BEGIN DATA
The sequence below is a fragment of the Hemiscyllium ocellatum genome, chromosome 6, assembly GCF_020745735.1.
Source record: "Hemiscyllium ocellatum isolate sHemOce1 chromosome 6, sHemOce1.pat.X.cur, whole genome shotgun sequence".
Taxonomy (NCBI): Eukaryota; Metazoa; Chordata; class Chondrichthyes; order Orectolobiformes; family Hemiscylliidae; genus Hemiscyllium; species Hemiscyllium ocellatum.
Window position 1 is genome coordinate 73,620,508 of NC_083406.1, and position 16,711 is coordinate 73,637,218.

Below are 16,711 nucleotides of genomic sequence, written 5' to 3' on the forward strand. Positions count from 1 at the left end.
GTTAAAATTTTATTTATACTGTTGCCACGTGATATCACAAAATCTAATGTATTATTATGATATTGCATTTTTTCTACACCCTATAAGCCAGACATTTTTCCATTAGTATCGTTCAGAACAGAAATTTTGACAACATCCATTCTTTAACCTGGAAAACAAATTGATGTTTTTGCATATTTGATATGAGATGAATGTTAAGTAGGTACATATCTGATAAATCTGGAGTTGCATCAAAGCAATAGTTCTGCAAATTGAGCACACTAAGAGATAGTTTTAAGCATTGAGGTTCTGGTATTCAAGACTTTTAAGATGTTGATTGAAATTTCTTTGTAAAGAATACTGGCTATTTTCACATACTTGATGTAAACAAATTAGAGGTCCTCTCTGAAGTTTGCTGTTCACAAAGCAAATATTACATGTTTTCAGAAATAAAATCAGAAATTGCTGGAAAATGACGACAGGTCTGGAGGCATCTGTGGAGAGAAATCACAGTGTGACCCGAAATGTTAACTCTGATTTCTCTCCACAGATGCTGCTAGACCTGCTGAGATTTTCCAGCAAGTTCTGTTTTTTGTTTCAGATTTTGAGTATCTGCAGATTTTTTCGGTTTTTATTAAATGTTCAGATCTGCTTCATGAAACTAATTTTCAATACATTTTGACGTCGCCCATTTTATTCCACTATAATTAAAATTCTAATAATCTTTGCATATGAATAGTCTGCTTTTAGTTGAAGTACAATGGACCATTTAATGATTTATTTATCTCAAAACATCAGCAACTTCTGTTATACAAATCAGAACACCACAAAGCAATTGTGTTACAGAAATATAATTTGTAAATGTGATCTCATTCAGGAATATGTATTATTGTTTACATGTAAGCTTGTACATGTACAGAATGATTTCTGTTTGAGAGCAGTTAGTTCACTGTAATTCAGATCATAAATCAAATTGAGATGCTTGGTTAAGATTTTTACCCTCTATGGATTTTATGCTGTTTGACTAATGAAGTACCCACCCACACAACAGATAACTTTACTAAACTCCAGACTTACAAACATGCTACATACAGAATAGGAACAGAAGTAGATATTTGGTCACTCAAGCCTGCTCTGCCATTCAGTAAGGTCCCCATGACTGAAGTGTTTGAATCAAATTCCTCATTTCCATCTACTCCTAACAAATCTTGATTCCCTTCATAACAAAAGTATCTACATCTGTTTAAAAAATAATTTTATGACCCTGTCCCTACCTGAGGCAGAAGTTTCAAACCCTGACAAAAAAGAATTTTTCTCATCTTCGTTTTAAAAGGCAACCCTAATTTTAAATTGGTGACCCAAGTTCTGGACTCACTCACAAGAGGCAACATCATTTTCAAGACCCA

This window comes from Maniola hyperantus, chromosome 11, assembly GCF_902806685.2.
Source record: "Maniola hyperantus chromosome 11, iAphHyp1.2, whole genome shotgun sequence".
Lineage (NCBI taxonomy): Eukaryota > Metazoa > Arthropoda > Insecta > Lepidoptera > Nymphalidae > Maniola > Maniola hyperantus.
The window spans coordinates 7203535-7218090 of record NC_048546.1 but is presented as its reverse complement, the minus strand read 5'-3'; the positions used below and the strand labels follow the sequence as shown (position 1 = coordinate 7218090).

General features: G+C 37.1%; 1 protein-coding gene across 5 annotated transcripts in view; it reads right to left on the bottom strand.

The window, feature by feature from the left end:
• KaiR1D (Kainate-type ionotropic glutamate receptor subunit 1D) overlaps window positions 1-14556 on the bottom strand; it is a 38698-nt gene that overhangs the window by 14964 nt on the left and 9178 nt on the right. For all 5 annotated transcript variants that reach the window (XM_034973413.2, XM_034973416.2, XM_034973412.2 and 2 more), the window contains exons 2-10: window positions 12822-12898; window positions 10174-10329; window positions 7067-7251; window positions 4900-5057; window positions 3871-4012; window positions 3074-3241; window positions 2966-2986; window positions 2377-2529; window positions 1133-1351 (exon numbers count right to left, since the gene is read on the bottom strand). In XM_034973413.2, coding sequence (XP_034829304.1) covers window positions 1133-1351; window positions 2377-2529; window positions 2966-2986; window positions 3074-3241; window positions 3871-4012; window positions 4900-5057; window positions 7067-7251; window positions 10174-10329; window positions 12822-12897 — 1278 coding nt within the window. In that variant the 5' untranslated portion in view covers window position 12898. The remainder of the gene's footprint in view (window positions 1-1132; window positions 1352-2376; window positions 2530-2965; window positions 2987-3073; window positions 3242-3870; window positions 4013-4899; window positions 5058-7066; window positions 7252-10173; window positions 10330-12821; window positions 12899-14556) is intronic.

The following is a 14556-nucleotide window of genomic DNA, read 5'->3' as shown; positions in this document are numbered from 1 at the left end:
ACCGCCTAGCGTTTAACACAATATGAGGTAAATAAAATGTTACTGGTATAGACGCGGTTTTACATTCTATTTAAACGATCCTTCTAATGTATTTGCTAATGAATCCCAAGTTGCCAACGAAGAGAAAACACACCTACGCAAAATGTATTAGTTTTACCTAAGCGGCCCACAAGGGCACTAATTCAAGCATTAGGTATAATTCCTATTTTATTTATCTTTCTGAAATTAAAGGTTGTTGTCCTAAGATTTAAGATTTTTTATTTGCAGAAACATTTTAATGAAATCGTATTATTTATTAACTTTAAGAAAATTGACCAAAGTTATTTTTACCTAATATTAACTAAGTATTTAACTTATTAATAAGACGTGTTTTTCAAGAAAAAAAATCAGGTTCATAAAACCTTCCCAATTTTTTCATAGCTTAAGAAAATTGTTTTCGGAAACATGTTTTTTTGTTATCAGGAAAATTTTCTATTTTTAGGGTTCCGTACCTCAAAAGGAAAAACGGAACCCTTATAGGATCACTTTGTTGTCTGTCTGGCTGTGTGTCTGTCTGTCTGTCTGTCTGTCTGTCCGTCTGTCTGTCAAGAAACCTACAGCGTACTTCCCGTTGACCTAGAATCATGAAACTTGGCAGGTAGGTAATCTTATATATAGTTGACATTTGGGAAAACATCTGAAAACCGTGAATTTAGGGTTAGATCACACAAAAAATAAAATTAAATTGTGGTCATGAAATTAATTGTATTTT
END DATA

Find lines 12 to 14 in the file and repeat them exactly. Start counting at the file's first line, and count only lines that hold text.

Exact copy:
The window, feature by feature from the left end:
• KaiR1D (Kainate-type ionotropic glutamate receptor subunit 1D) overlaps window positions 1-14556 on the bottom strand; it is a 38698-nt gene that overhangs the window by 14964 nt on the left and 9178 nt on the right. For all 5 annotated transcript variants that reach the window (XM_034973413.2, XM_034973416.2, XM_034973412.2 and 2 more), the window contains exons 2-10: window positions 12822-12898; window positions 10174-10329; window positions 7067-7251; window positions 4900-5057; window positions 3871-4012; window positions 3074-3241; window positions 2966-2986; window positions 2377-2529; window positions 1133-1351 (exon numbers count right to left, since the gene is read on the bottom strand). In XM_034973413.2, coding sequence (XP_034829304.1) covers window positions 1133-1351; window positions 2377-2529; window positions 2966-2986; window positions 3074-3241; window positions 3871-4012; window positions 4900-5057; window positions 7067-7251; window positions 10174-10329; window positions 12822-12897 — 1278 coding nt within the window. In that variant the 5' untranslated portion in view covers window position 12898. The remainder of the gene's footprint in view (window positions 1-1132; window positions 1352-2376; window positions 2530-2965; window positions 2987-3073; window positions 3242-3870; window positions 4013-4899; window positions 5058-7066; window positions 7252-10173; window positions 10330-12821; window positions 12899-14556) is intronic.

The following is a 14556-nucleotide window of genomic DNA, read 5'->3' as shown; positions in this document are numbered from 1 at the left end: